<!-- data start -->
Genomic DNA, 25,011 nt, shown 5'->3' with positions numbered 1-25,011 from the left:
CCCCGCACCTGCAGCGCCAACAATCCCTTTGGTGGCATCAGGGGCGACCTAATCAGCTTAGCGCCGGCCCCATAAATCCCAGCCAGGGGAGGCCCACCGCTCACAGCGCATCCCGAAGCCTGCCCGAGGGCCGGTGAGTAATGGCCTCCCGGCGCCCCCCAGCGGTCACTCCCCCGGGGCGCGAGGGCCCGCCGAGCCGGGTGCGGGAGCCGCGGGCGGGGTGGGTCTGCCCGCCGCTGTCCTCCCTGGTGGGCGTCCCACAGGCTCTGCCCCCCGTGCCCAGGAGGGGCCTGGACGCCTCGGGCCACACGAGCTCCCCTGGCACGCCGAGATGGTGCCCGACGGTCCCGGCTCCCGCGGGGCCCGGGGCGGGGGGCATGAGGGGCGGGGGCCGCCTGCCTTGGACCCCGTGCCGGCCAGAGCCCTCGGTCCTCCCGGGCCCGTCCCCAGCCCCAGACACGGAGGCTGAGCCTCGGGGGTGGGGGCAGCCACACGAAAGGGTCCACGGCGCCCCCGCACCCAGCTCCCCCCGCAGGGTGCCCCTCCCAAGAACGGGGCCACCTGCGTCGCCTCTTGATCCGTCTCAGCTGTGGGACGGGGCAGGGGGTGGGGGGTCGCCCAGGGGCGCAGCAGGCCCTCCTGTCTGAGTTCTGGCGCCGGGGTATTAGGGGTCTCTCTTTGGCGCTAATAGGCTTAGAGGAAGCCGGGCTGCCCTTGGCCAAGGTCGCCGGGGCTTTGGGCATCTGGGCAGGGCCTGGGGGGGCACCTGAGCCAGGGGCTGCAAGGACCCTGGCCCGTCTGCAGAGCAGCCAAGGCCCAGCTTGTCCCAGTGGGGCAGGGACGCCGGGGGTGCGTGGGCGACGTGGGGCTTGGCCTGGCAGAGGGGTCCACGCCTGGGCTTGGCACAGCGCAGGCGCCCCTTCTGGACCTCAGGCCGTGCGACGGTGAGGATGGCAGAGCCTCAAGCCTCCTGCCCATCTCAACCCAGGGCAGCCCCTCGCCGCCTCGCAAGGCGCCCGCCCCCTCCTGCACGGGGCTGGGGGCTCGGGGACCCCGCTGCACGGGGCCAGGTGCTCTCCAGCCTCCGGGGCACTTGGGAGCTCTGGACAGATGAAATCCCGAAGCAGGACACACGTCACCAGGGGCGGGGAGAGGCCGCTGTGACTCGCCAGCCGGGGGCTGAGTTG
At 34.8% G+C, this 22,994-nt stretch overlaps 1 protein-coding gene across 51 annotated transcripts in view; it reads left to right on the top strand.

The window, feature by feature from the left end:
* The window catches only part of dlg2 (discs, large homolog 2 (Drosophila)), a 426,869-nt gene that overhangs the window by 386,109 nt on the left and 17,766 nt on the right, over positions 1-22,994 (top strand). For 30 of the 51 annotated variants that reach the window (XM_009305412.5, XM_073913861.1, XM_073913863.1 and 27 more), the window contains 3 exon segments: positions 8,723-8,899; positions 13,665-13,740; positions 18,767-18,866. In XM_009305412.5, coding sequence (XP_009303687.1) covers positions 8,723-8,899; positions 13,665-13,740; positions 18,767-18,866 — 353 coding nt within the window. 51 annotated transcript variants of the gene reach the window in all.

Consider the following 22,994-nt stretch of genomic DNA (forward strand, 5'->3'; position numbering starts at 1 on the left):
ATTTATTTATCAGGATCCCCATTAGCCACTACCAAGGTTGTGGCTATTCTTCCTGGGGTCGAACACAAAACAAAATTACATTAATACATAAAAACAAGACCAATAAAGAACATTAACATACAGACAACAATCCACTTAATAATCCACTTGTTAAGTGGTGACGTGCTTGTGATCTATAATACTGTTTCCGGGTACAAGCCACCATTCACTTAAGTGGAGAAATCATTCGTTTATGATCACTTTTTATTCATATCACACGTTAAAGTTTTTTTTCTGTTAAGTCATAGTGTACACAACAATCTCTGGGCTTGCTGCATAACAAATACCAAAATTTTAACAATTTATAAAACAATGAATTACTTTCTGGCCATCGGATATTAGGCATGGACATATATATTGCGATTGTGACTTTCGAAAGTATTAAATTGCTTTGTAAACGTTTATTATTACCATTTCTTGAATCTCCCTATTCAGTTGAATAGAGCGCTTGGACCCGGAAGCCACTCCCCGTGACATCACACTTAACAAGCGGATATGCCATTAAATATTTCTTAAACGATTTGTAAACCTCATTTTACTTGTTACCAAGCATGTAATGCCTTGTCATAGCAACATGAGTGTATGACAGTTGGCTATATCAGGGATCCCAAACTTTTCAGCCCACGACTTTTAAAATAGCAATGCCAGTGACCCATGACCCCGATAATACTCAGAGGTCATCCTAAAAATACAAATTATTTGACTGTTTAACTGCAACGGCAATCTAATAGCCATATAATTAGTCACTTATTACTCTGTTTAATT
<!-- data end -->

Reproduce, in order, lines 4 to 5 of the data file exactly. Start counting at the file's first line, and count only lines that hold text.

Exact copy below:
The window, feature by feature from the left end:
* The window catches only part of dlg2 (discs, large homolog 2 (Drosophila)), a 426,869-nt gene that overhangs the window by 386,109 nt on the left and 17,766 nt on the right, over positions 1-22,994 (top strand). For 30 of the 51 annotated variants that reach the window (XM_009305412.5, XM_073913861.1, XM_073913863.1 and 27 more), the window contains 3 exon segments: positions 8,723-8,899; positions 13,665-13,740; positions 18,767-18,866. In XM_009305412.5, coding sequence (XP_009303687.1) covers positions 8,723-8,899; positions 13,665-13,740; positions 18,767-18,866 — 353 coding nt within the window. 51 annotated transcript variants of the gene reach the window in all.